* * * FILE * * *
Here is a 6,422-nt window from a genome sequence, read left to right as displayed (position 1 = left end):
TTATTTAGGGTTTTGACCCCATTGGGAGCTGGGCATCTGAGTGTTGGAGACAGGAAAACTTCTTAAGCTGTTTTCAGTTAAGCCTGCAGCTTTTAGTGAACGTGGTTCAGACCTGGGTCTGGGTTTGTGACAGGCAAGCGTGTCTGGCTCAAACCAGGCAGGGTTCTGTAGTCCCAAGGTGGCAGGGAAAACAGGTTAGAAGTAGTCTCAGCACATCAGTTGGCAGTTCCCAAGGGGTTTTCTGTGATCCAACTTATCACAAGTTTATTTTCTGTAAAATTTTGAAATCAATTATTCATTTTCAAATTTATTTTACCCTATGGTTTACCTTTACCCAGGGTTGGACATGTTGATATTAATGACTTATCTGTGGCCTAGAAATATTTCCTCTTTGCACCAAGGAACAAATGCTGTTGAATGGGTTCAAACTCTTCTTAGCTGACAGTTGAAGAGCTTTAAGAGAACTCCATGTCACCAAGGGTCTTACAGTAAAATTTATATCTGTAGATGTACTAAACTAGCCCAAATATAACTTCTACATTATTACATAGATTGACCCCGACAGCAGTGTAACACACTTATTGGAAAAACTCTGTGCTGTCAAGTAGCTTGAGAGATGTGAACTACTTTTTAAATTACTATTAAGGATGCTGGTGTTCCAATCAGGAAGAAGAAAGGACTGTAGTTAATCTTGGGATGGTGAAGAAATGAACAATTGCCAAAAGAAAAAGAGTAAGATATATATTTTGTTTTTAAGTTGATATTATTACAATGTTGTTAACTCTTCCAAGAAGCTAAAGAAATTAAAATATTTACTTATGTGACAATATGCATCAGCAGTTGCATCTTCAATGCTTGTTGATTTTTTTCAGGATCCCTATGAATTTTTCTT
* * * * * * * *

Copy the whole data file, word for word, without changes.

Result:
Here is a 6,422-nt window from a genome sequence, read left to right as displayed (position 1 = left end):
TTATTTAGGGTTTTGACCCCATTGGGAGCTGGGCATCTGAGTGTTGGAGACAGGAAAACTTCTTAAGCTGTTTTCAGTTAAGCCTGCAGCTTTTAGTGAACGTGGTTCAGACCTGGGTCTGGGTTTGTGACAGGCAAGCGTGTCTGGCTCAAACCAGGCAGGGTTCTGTAGTCCCAAGGTGGCAGGGAAAACAGGTTAGAAGTAGTCTCAGCACATCAGTTGGCAGTTCCCAAGGGGTTTTCTGTGATCCAACTTATCACAAGTTTATTTTCTGTAAAATTTTGAAATCAATTATTCATTTTCAAATTTATTTTACCCTATGGTTTACCTTTACCCAGGGTTGGACATGTTGATATTAATGACTTATCTGTGGCCTAGAAATATTTCCTCTTTGCACCAAGGAACAAATGCTGTTGAATGGGTTCAAACTCTTCTTAGCTGACAGTTGAAGAGCTTTAAGAGAACTCCATGTCACCAAGGGTCTTACAGTAAAATTTATATCTGTAGATGTACTAAACTAGCCCAAATATAACTTCTACATTATTACATAGATTGACCCCGACAGCAGTGTAACACACTTATTGGAAAAACTCTGTGCTGTCAAGTAGCTTGAGAGATGTGAACTACTTTTTAAATTACTATTAAGGATGCTGGTGTTCCAATCAGGAAGAAGAAAGGACTGTAGTTAATCTTGGGATGGTGAAGAAATGAACAATTGCCAAAAGAAAAAGAGTAAGATATATATTTTGTTTTTAAGTTGATATTATTACAATGTTGTTAACTCTTCCAAGAAGCTAAAGAAATTAAAATATTTACTTATGTGACAATATGCATCAGCAGTTGCATCTTCAATGCTTGTTGATTTTTTTCAGGATCCCTATGAATTTTTCTT